Three senators who oppose the nomination of Kenneth L. Adelman to be director of the Arms Control and Disarmament Agency charged yesterday that memos Adelman wrote in January and delivered Monday to the Senate Foreign Relations Committee contain information inconsistent with his testimony during confirmation hearings.

Sen. Paul E. Tsongas (D-Mass.) told a news conference yesterday, "I find it difficult to believe" the new material is "consistent with what Adelman said" during the hearings about whether he intended to make significant personnel changes at the agency.

Sens. Larry Pressler (R-S.D.) and Charles McC. Mathias Jr. (R-Md.) made similar statements during interviews yesterday.

During Adelman's first appearance on Jan. 27 he was asked by committee Chairman Charles H. Percy (R-Ill.) if he had discussed any personnel changes with the secretary of state. Adelman replied that he had not, and added, "I have not addressed the personnel situation at all."

The documents that have raised questions about this testimony, according to committee sources, include:

The controversial five-page memo to Adelman from Ambassador Edward L. Rowny, the chief U.S. negotiatior at Geneva talks on reducing U.S. and Soviet strategic nuclear weapons.

The Rowny memo contains critical comments about top members of his negotiating team and many key officials at ACDA.

A handwritten note, attached to the Rowny memo, from Adelman to a friend, Assistant Interior Secretary Robin West. In the note, addressed to "Robin, eyes only," according to the sources, Adelman described the memo as "very confidential views on people" by "Ed Rowny."

A Jan. 17 memo from Adelman to Kenneth W. Dam, the deputy secretary of state, in which Adelman says, according to sources, that he has asked West "to investigate the ACDA personnel situation," and that "after my confirmation, he West will present a package" of recommendations to Secretary of State George P. Shultz, Dam and Adelman.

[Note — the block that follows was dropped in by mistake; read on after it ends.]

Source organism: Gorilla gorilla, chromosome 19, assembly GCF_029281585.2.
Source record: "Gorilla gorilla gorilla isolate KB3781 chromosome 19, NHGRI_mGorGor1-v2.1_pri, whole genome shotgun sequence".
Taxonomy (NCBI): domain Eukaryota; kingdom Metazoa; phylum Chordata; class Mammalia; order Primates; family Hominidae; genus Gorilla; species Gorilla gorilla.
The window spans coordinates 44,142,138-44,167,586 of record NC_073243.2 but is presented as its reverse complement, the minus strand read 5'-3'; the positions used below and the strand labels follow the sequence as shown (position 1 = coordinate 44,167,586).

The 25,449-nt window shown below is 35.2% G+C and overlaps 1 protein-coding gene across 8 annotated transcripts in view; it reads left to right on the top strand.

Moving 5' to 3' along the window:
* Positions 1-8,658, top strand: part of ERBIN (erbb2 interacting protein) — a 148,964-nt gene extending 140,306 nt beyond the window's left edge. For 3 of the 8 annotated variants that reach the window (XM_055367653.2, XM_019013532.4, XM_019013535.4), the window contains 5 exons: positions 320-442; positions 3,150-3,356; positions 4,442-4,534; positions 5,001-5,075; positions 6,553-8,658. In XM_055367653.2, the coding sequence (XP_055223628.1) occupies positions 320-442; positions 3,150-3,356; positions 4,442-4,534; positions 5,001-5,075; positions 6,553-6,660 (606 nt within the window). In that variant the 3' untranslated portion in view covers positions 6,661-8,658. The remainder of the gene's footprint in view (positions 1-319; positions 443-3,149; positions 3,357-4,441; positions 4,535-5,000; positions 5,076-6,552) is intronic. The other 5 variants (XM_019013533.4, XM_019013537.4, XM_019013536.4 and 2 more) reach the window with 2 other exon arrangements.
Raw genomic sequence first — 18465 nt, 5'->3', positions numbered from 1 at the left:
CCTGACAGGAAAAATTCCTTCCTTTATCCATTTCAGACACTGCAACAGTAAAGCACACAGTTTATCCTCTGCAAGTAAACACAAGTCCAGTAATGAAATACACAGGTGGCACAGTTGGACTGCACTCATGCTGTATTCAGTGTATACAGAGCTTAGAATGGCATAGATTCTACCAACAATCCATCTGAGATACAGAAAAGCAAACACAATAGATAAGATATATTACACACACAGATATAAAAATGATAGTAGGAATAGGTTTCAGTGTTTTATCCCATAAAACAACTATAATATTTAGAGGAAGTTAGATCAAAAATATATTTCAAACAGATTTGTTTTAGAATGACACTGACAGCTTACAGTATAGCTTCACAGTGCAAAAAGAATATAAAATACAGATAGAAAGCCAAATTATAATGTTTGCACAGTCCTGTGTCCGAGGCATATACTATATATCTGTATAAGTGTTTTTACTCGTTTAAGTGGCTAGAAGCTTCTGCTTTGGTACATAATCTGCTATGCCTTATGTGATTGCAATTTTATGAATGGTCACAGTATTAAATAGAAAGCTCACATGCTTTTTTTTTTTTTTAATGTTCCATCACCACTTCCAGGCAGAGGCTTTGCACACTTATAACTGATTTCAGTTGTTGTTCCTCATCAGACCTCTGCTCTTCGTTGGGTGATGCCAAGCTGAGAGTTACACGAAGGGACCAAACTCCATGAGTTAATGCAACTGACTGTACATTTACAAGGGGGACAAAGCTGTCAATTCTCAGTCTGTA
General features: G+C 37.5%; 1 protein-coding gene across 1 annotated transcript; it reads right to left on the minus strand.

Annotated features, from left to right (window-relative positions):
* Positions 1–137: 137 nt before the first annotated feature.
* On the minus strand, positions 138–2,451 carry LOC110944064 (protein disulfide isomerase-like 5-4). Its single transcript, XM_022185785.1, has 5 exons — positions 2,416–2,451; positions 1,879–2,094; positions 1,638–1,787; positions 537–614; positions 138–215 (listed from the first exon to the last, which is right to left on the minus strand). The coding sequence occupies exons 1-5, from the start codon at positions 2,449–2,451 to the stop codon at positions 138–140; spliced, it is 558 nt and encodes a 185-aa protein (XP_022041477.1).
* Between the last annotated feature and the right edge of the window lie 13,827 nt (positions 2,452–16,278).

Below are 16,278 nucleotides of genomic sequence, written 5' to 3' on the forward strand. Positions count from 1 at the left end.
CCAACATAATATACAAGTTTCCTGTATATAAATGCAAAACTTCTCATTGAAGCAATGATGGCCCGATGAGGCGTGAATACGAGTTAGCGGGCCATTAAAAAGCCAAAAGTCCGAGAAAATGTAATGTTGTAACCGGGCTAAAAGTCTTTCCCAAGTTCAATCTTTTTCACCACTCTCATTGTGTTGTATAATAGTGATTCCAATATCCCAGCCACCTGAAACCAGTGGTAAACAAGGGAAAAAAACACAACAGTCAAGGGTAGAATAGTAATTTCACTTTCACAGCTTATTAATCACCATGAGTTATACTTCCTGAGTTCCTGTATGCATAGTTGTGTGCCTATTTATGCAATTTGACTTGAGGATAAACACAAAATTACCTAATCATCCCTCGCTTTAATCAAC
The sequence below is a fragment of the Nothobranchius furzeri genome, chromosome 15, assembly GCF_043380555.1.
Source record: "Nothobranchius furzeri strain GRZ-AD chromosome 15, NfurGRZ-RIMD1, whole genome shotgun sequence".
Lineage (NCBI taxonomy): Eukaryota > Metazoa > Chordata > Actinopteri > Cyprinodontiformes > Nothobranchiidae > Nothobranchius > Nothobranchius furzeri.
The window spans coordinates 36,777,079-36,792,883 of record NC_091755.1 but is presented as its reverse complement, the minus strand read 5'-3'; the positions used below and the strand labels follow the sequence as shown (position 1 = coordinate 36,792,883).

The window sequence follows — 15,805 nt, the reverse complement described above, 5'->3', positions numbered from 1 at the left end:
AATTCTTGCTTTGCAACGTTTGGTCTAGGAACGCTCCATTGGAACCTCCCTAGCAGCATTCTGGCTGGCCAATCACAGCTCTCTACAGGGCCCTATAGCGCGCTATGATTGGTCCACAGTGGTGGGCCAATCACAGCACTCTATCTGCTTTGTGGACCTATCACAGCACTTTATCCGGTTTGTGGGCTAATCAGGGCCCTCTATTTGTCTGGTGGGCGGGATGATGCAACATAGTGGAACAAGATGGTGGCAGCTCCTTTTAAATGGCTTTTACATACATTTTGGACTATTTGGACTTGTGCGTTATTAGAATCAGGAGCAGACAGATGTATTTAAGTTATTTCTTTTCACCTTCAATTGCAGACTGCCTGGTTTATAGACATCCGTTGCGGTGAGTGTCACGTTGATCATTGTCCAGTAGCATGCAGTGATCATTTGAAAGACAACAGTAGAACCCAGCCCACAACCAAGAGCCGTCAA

"Nothing will be done, or even hinted, about personnel before the hearings," Adelman wrote, underlining "even hinted," according to sources.

The new documents create additional problems for President Reagan's nomination of Adelman, 36, who currently is deputy U.S. representative to the United Nations. The nomination already has gone to the Senate floor with a Foreign Relations Committee recommendation that it not be approved.

The committee currently is allowing only senators to read the Adelman documents.

Tsongas said yesterday, however, that he would try to force the committee to release the documents next Tuesday if they have not been made public by then.

Adelman was at the U.S. mission at the United Nations yesterday, but he was not available for comment, according to his secretary.

West, contacted Tuesday evening, said his copies of the documents had been passed to the committee but that he could not comment further.

A committee aide said yesterday that Adelman supporters do not believe the material is damaging to the nominee.

Mathias, who said he heard of major personnel changes from sources inside the ACDA, including a "hit list," asked Adleman at a Feb. 3 hearing about talk of a "purge." Adelman replied that he had never heard anyone "talk in those terms" and that this was "personally distressing to me because I think they are just rumors to make this situation more difficult than it is."

Less than three weeks earlier, on Jan. 14, according to the material delivered to the committee, Adelman had received the memo from Rowny and turned it over to West. The memo contained Rowny's advice to Adelman about up to 18 ACDA staffers, some of whom he praised but most of whom he criticized, according to sources who have read it.

In addition, Senate committee sources said, there is evidence that Rowny made other suggestions to Adelman on personnel in a meeting and a telephone call from Geneva.

Tsongas pointed out that the handwritten note by Adelman identifying the memo as Rowny's "confidential views on people" was "in serious variance with the claim " by Rowny in a statement last Friday that the memo's points "do not represent my views then or now."